Fear for Sale: The 13 Keys
Hotel Berkley is haunted, though I don't know what you'd expect from a place with more menacing statuary than rooms and peeling wallpaper, exposed wiring, and spiderwebs abound. While the guests have been fleeing in fear from apparitions and nightmares, including one woman whose husband is trapped inside when she bravely runs off to leave him to fend off the green ghostly stink fog himself, the hotel owner seems more mildly annoyed by it than anything else. Luckily, she's called you in, a journalist who knows that a leaf blower is the best answer to unruly spooks, and your uncanny ability to notice that the really obvious mechanisms around you might be worth fiddling with. Elefun Games' hidden-object adventure Fear for Sale: The 13 Keys might be more unintentionally funny than freaky as its characters react in really put-upon ways to the cosmic horrors after them, but is still a fun romp for fans of campy horror. As you soon discover, there's a reason for all the passive-aggressive haunting going on, and maybe that whiny hotel keeper knows a bit more than she's letting on. Maybe a good night's sleep will shed some light on things? Either that or pull you into a series of bizarre, distorted nightmares through the machinations of some creepy "hey gurl" looking specter who peeps in through windows at you wearing a top hat. Whichever.
Fear For Sale: The 13 Keys is your standard point-and-click puzzle/hidden-object hybrid, with a few variations to the way the latter is presented to keep it from turning into a simple list-and-scavenger-hunt. There are a lot of minor objects to collect for achievements if that's your bag, and Though the game has the sort of weirdo "why would this item be here of all places" point-and-click object useage, it actually feels a little less egregious here, simply because within the context of the plot you can accept a poltergeist mucking around to lead you to clues about the story. However, it really can't be overstated how much the attitude of some of the characters hampers the atmosphere by making the game funny. When the hotel owner is rebuked from opening the door trapping her guest by a mysterious, menacing green fog, she clucks her tongue and makes the same sort of mildly disappointed, sort of annoyed sound I do when I realize I forgot to buy coffee creamer. It's a little disappointing because the game is trying to be spooky, and winds up coming across as, well, spoopy instead due to inconsistent tone.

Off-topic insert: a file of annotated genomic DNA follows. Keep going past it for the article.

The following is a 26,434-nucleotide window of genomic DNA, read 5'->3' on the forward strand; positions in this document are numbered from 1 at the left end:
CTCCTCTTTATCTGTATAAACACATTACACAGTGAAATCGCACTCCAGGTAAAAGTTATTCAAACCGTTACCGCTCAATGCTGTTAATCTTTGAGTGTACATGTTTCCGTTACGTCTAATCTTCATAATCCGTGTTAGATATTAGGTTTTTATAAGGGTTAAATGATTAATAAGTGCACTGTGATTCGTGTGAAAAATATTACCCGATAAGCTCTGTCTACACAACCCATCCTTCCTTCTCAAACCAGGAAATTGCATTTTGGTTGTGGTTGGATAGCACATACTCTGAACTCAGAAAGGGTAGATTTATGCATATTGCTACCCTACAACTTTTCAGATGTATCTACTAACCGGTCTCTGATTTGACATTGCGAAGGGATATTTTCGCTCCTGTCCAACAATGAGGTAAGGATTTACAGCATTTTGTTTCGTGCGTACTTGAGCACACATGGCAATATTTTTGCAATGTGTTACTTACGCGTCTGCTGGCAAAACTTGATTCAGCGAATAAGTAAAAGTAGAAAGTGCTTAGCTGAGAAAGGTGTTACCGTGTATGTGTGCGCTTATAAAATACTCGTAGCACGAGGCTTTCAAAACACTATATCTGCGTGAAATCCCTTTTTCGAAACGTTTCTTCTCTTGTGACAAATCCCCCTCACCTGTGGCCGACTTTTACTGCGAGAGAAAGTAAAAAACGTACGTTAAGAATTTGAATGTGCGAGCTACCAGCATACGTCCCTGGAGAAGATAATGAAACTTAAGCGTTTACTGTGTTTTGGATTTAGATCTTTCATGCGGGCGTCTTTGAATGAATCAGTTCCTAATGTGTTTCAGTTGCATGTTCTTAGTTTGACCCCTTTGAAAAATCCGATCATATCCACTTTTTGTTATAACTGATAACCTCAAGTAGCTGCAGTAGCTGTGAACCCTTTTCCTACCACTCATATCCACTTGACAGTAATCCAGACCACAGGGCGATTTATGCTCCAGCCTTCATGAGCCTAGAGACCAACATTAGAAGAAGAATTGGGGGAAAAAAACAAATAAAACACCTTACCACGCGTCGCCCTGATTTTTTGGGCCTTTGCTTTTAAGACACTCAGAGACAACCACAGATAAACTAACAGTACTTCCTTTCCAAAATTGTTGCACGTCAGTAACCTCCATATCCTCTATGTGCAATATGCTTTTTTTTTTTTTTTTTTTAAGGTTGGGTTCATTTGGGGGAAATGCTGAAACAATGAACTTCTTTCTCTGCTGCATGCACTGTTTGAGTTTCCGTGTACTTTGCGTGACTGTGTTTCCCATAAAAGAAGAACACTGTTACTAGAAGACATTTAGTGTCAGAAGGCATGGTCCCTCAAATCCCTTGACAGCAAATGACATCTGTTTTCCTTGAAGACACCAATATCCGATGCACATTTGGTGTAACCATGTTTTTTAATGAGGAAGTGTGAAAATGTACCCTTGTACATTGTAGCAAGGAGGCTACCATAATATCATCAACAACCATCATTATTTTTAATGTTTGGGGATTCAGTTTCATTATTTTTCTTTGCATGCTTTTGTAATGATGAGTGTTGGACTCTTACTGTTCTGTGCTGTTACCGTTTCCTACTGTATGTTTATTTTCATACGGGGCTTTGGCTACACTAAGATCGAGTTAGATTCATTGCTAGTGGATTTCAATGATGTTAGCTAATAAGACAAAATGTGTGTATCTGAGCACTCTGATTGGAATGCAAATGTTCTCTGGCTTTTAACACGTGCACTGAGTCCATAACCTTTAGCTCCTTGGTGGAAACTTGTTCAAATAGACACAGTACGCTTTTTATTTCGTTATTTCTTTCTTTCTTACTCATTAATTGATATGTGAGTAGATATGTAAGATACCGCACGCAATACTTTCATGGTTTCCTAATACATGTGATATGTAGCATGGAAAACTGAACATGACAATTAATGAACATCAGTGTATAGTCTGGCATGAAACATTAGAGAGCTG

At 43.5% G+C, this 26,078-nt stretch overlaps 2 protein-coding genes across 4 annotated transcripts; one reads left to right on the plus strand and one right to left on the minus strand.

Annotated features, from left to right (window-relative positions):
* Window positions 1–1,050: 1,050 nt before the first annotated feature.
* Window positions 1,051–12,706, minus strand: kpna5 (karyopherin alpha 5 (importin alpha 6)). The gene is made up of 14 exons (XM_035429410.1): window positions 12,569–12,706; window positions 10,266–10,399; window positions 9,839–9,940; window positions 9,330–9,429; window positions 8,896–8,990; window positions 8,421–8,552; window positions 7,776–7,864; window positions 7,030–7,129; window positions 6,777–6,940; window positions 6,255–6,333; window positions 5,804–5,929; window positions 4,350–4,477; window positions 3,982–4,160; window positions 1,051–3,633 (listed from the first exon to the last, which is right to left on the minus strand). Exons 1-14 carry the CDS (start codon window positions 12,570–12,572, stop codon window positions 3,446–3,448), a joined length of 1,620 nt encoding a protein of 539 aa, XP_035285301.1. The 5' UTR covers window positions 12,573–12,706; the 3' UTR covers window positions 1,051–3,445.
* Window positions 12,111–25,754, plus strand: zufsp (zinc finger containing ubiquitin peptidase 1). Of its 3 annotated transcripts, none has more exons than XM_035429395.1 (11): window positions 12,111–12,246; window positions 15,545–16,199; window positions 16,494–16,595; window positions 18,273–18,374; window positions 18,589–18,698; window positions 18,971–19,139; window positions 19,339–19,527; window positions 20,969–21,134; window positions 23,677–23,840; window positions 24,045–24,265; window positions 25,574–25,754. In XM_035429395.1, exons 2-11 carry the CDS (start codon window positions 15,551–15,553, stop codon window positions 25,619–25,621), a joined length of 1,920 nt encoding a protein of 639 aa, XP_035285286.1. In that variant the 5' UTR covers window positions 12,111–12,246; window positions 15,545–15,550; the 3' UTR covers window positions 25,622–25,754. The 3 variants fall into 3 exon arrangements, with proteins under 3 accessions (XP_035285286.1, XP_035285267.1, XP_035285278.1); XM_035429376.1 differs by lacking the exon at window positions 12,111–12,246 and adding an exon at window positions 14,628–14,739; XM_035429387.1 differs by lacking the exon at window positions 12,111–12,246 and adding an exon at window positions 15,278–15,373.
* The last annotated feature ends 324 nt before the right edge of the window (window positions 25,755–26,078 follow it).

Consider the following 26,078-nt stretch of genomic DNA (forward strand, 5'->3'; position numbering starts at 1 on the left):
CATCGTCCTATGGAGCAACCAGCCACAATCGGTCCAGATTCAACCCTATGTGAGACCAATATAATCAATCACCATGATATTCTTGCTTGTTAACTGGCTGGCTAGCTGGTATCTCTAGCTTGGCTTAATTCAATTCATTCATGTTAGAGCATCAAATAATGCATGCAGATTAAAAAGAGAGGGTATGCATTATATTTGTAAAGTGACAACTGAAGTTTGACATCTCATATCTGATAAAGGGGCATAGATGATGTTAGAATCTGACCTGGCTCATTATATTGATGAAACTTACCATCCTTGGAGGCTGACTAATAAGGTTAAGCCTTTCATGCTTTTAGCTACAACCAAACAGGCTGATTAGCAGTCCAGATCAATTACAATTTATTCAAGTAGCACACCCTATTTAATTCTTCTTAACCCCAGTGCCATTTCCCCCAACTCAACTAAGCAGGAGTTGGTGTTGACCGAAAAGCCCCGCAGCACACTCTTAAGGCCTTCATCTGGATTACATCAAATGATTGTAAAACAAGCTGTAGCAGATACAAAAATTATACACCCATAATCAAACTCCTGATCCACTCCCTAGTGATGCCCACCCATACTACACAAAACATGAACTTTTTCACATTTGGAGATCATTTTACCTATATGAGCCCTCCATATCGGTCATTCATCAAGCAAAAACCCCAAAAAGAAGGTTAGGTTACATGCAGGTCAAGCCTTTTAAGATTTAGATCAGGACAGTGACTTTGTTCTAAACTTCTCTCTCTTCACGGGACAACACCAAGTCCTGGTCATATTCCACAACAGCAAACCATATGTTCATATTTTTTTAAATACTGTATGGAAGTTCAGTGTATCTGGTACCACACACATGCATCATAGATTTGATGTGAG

Oddly enough, however, that winds up being part of the game's charm. The over-the-top weirdness gives it a great sense of character more straight-laced games often lack, and there's enough variety to the story and the puzzles you'll encounter to keep things interesting. It might be a little on the easy side for most players, though even if you find yourself zipping through the puzzles it's of a satisfying enough length to make for an evening's play. The story actually makes for the best parts of the game, largely due to the way it feels like a classic Tales from the Crypt episode with its themes of desperate deals and opportunistic entities, and its flamboyant area design makes for exploring a lot of fun. While Fear for Sale: The 13 Keys might not have the complexity to make it unforgettable, it has a genuine feeling of energy in its concept and design that's compelling all on its own, and is something fans of more fantastical than genuinely ghoulish horror should definitely check out.
Note: Currently, only the Collector's Edition is available. It contains a bonus chapter, art gallery, strategy guide, and more. Remember that Big Fish Game Club Members pay only $13.99 for Collector's Editions (or 2 club credits), and collector's editions count 3 card punches of 6 total needed for a free game.
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